359. Methicillin-Resistant Staphylococcus aureus (MRSA) Bacteremia (SAB): Age-Related Trends in the Prevalence of SCCmec types Over 11 y
Session: Poster Abstract Session: MRSA, MSSA, Enterococci
Thursday, October 3, 2013
Room: The Moscone Center: Poster Hall C
Posters
  • Khatib IDSAC2013-Poster editKR 9-23-13 AM.pdf (236.6 kB)
  • Background: Community-associated MRSA isolates (CA-MRSA; prototype SCCmec type IV) emerged among children and young adults about 13-14 years earlier. They spread rapidly and entered healthcare settings. Whether the spreading rate of CA-MRSA is age linked is unknown.

    Methods: Review of adult (≥ 18y) inpatients with SAB prospectively followed during 4 periods: 1/1/2002- 6/30/2003, 11/1/2005-12/31/2006, 7/15/2008-12/31/2009, and 7/15/2010-12/31/2012. SCCmec type of MRSA isolates was defined by multiplex PCR (Applied Biosystems, Foster City, CA). The prevalence of SCCmec types were stratified according to the patient age and study year.

    Results:

    We evaluated 1260 SAB cases, 740 (58.7%) were caused by MRSA. SCCmec II and IV accounted for 410 (55.4%) and 203 (27.4%) isolates, respectively. SCCmec IV increased (5.8, 20.8, 17.3, and 22.4% in year 2002-3, 2005-6, 2008-9, and 2010-12, respectively; p<0.0001 ) and SCCmec II decreased (39.6, 34.5, 27.9, and 27.1%, respectively; p<0.0001) over time. Stratifying the results according to the patient age and study year showed rising SCCmec IV and declining SCCmec II in all age groups (table) but the trend was most significant in patients 51-64 and ≥65 y old.

    SAB: Age and study year-stratified prevalence of SCCmec types

     

    Study year: n (%)

    Age (Y)

    2002-3

    2005-6

    2008-9

    2010-12

    P1

    18-30 (n=34)2

     

     

     

     

         

    SCCmec II

    2/3 (66.7)

    3/10 (30.0)

    2/8 (25.0)

    2/13 (15.4)

    0.07

     

    SCCmec IV

    0/3 (0)

    4/10 (40.0)

    4/8 (50.0)

    9/13 (69.2)

    0.04

     

    SCCmec O3

    1/3 (33.3)

    3/10 (30.0)

    2/8 (25.0)

    2/13 (15.4)

    0.27

    31-50 (n=156)

     

     

     

     

     

    SCCmec II

    21/37 (55.8)

    16/40 (40.0)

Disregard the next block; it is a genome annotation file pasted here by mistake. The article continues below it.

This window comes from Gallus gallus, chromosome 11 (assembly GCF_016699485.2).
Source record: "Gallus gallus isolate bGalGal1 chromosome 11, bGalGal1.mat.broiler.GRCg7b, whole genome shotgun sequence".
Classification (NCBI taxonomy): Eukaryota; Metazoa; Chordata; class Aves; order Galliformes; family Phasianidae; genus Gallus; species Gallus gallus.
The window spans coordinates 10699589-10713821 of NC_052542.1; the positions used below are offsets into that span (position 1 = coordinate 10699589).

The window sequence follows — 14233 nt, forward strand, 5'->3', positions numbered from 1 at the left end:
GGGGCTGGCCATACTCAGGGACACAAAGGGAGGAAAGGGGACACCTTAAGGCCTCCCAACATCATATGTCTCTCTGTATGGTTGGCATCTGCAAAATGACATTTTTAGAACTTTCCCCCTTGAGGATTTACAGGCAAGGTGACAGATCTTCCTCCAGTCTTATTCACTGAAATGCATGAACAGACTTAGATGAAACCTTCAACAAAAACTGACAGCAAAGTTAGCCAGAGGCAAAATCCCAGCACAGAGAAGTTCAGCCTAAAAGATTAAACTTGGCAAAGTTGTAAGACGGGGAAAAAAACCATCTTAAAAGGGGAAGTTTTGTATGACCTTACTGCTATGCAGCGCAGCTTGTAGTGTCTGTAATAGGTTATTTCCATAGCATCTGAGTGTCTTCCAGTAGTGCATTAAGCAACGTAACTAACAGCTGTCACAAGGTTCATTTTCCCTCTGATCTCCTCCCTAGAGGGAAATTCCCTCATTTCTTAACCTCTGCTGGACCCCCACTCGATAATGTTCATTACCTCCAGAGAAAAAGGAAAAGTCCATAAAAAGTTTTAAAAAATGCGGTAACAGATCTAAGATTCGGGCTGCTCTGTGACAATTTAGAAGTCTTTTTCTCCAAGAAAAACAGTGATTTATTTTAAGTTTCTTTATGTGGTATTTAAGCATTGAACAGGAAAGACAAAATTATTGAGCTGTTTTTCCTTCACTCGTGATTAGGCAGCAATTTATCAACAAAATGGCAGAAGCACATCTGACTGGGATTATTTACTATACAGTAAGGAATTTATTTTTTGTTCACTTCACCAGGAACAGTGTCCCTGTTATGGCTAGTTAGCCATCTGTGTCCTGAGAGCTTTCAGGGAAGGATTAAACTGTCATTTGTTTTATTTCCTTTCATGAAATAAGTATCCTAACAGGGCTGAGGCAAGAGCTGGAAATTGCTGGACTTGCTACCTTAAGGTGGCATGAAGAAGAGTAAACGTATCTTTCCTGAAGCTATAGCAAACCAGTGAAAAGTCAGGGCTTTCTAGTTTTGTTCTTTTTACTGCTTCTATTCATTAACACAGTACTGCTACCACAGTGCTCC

8/40 (20.0)

    12/39 (30.8)

    0.004

     

    SCCmec IV

    11/37 (29.6)

    20/40 (32.8)

    20/40 (50.0)

    17/39 (43.6)

    0.30

     

    SCCmec O

    5/37 (13.5)

    4/40 (10.0)

    12/40 (30.0)

    10/39 (25.6)

    0.06

    51-64 (n=225)

     

     

     

     

     

    SCCmec II

    41/58 (70.7)

    32/61( 52.5)

    20/44 (45.5)

    26/62 (41.9)

    0.001

     

    SCCmec IV

    7/58 (12.1)

    18/61 (29.5)

    12/44 (27.3)

    25/62 (40.3)

    0.002

     

    SCCmec O

    10/58 (17.2)

    11/61 (18.0)

    12/44 (27.3)

    11/62 (17.7)

    0.77

    ≥65 (n=325)

     

     

     

     

     

    SCCmec II

    79/89 (88.8)

    47/75 (62.7)

    52/76 (68.4)

    47/85 (55.3)

    <0.0001

     

    SCCmec IV

    3/89 (3.4)

    17/75 (22.7)

    15/76 (19.7)

    21/85 (24.7)

    0.00074

     

    SCCmec O

    7/89 (7.9)

    11/75 (14.7)

    9/76 (11.8)

    17/85 (20.0)

    0.04

    1: Extended Mantel-Haenszel chi square for linear trend; 2: all MRSA cases; 3: nontypeable/other types.

    Conclusion:

    CA-MRSA continues to take-over HCA-MRSA in all age groups with more noticeable trends in patients 51-64 and ≥65 year-old. Whether it will eventually replaces HCA-MRSA remains to be determined.

    Riad Khatib, MD1, Mamta Sharma, MD2, Leonard Johnson, MD1, Kathleen Riederer, BS, MT3, Stephen Shemes, BS1 and Kristian Cruz, BS3, (1)Medicine, St. John Hospital and Medical Center, Grosse Pointe Woods, MI, (2)St. John Hospital and Medical Center, Grosse Pointe Woods, MI, (3)Graduate Medical Education, St. John Hospital and Medical Center, Grosse Pointe Woods, MI

    Disclosures:

    R. Khatib, None

    M. Sharma, None

    L. Johnson, None

    K. Riederer, None

    S. Shemes, None

    K. Cruz, None

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